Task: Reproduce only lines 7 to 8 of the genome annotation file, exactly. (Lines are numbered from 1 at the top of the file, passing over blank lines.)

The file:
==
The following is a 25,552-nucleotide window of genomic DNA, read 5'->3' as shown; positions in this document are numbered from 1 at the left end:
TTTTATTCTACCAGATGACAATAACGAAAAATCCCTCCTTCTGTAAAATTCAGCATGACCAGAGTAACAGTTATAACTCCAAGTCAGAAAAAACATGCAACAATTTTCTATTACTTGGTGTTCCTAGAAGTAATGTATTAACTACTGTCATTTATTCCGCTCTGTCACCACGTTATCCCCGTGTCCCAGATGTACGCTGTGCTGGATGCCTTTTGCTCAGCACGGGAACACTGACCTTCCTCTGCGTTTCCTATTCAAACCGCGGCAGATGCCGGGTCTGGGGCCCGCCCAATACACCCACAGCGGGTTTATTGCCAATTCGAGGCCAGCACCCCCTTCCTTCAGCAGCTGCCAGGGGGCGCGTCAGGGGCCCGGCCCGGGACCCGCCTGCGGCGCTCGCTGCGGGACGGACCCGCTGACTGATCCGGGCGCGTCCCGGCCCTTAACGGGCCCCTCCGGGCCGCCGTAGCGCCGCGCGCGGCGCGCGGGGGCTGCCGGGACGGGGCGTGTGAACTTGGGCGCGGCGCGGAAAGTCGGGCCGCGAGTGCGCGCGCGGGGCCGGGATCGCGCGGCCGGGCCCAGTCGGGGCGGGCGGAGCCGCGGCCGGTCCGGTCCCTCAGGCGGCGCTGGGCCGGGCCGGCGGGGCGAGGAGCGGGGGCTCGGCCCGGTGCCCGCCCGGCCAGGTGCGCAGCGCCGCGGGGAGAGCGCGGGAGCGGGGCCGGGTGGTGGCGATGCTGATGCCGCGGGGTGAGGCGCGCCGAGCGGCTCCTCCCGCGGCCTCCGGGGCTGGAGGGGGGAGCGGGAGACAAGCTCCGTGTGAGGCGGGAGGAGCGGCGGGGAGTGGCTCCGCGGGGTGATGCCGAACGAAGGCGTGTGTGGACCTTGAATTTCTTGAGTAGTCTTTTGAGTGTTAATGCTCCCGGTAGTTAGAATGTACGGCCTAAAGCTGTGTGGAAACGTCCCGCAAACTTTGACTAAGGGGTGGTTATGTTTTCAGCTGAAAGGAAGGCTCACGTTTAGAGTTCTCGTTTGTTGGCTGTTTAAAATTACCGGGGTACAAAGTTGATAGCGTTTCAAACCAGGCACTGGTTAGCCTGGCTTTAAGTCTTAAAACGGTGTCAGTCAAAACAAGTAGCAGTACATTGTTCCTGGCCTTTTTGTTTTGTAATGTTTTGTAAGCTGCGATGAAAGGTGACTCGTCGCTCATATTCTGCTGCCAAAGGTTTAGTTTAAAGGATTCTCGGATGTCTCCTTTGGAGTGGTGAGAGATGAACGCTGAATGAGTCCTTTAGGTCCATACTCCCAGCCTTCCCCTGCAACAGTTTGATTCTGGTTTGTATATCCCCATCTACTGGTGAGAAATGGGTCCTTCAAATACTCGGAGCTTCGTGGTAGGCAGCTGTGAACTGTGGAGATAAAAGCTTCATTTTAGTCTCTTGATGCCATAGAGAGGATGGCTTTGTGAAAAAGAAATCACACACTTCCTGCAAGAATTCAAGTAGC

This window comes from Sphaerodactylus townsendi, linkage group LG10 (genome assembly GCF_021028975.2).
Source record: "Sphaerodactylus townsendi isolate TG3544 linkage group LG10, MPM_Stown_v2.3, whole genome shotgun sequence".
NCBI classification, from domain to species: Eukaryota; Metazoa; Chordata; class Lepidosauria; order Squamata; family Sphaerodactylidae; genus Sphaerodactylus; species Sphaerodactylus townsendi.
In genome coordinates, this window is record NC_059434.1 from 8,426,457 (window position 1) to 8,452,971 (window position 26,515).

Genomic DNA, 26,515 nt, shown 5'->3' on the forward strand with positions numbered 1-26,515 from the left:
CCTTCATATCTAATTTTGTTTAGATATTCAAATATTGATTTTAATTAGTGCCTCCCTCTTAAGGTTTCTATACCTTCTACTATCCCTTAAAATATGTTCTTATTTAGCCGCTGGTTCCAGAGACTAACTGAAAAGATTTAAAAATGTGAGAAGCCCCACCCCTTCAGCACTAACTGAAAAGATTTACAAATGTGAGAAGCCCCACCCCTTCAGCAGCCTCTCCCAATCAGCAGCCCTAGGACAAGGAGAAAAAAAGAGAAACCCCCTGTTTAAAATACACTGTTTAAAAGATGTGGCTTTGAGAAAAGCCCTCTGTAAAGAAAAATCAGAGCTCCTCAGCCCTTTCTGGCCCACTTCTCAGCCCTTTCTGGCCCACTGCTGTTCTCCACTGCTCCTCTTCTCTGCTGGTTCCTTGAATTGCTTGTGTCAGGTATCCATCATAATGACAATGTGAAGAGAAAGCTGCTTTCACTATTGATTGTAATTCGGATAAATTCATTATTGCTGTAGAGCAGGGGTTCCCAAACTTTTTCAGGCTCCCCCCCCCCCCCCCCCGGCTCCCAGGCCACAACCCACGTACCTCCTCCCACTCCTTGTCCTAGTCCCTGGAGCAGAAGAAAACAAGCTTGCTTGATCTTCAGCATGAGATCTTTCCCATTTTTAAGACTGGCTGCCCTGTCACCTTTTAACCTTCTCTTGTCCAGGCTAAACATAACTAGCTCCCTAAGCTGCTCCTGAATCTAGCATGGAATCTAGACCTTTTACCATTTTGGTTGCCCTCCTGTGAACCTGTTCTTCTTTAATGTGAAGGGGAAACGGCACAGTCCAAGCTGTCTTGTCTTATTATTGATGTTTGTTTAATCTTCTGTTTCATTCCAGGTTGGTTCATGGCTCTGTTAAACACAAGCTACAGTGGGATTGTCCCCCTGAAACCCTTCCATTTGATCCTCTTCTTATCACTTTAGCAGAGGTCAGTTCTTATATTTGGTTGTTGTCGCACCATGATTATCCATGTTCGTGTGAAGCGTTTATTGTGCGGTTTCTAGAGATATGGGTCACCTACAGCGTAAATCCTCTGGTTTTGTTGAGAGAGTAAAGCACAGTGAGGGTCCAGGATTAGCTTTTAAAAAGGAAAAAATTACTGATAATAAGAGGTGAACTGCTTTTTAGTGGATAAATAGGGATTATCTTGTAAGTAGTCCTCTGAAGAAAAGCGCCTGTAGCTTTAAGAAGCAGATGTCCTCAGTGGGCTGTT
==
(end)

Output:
Genomic DNA, 26,515 nt, shown 5'->3' on the forward strand with positions numbered 1-26,515 from the left:
CCTTCATATCTAATTTTGTTTAGATATTCAAATATTGATTTTAATTAGTGCCTCCCTCTTAAGGTTTCTATACCTTCTACTATCCCTTAAAATATGTTCTTATTTAGCCGCTGGTTCCAGAGACTAACTGAAAAGATTTAAAAATGTGAGAAGCCCCACCCCTTCAGCACTAACTGAAAAGATTTACAAATGTGAGAAGCCCCACCCCTTCAGCAGCCTCTCCCAATCAGCAGCCCTAGGACAAGGAGAAAAAAAGAGAAACCCCCTGTTTAAAATACACTGTTTAAAAGATGTGGCTTTGAGAAAAGCCCTCTGTAAAGAAAAATCAGAGCTCCTCAGCCCTTTCTGGCCCACTTCTCAGCCCTTTCTGGCCCACTGCTGTTCTCCACTGCTCCTCTTCTCTGCTGGTTCCTTGAATTGCTTGTGTCAGGTATCCATCATAATGACAATGTGAAGAGAAAGCTGCTTTCACTATTGATTGTAATTCGGATAAATTCATTATTGCTGTAGAGCAGGGGTTCCCAAACTTTTTCAGGCTCCCCCCCCCCCCCCCCCGGCTCCCAGGCCACAACCCACGTACCTCCTCCCACTCCTTGTCCTAGTCCCTGGAGCAGAAGAAAACAAGCTTGCTTGATCTTCAGCATGAGATCTTTCCCATTTTTAAGACTGGCTGCCCTGTCACCTTTTAACCTTCTCTTGTCCAGGCTAAACATAACTAGCTCCCTAAGCTGCTCCTGAATCTAGCATGGAATCTAGACCTTTTACCATTTTGGTTGCCCTCCTGTGAACCTGTTCTTCTTTAATGTGAAGGGGAAACGGCACAGTCCAAGCTGTCTTGTCTTATTATTGATGTTTGTTTAATCTTCTGTTTCATTCCAGGTTGGTTCATGGCTCTGTTAAACACAAGCTACAGTGGGATTGTCCCCCTGAAACCCTTCCATTTGATCCTCTTCTTATCACTTTAGCAGAGGTCAGTTCTTATATTTGGTTGTTGTCGCACCATGATTATCCATGTTCGTGTGAAGCGTTTATTGTGCGGTTTCTAGAGATATGGGTCACCTACAGCGTAAATCCTCTGGTTTTGTTGAGAGAGTAAAGCACAGTGAGGGTCCAGGATTAGCTTTTAAAAAGGAAAAAATTACTGATAATAAGAGGTGAACTGCTTTTTAGTGGATAAATAGGGATTATCTTGTAAGTAGTCCTCTGAAGAAAAGCGCCTGTAGCTTTAAGAAGCAGATGTCCTCAGTGGGCTGTT